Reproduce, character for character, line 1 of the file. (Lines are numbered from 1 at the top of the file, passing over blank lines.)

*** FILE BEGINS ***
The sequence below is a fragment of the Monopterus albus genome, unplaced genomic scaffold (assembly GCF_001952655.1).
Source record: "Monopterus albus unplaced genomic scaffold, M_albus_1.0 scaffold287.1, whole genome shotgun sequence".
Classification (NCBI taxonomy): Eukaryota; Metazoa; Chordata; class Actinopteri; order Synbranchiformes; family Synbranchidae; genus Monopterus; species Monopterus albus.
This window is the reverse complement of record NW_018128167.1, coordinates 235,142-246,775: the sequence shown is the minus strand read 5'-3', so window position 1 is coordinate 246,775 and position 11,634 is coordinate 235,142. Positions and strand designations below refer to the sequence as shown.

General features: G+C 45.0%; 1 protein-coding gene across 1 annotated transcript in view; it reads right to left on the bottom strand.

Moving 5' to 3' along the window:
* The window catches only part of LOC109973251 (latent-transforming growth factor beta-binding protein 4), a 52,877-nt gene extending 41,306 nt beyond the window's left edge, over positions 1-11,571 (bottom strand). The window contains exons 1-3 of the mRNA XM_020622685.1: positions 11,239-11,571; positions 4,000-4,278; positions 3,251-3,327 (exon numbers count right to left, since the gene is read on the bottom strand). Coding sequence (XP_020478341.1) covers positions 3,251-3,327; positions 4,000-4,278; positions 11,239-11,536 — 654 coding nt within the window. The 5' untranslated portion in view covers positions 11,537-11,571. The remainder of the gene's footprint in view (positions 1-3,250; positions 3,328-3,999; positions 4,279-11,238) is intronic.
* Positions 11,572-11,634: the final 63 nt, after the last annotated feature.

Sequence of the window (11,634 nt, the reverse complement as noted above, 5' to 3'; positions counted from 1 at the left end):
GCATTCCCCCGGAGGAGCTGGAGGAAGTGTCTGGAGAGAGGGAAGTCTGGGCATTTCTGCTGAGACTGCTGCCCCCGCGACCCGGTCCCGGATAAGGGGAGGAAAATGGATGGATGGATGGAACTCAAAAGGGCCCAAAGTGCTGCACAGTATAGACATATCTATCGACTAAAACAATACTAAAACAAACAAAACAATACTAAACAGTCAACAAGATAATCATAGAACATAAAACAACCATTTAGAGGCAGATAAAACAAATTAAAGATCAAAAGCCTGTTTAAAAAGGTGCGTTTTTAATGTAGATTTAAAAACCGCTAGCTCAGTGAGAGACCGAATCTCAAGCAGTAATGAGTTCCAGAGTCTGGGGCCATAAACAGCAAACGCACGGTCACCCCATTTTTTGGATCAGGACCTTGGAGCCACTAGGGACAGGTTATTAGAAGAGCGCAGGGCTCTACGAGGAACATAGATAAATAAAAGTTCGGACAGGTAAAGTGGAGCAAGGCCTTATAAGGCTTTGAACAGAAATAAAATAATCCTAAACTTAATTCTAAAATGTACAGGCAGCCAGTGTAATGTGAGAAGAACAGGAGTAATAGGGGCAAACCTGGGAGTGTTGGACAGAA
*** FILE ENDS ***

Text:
The sequence below is a fragment of the Monopterus albus genome, unplaced genomic scaffold (assembly GCF_001952655.1).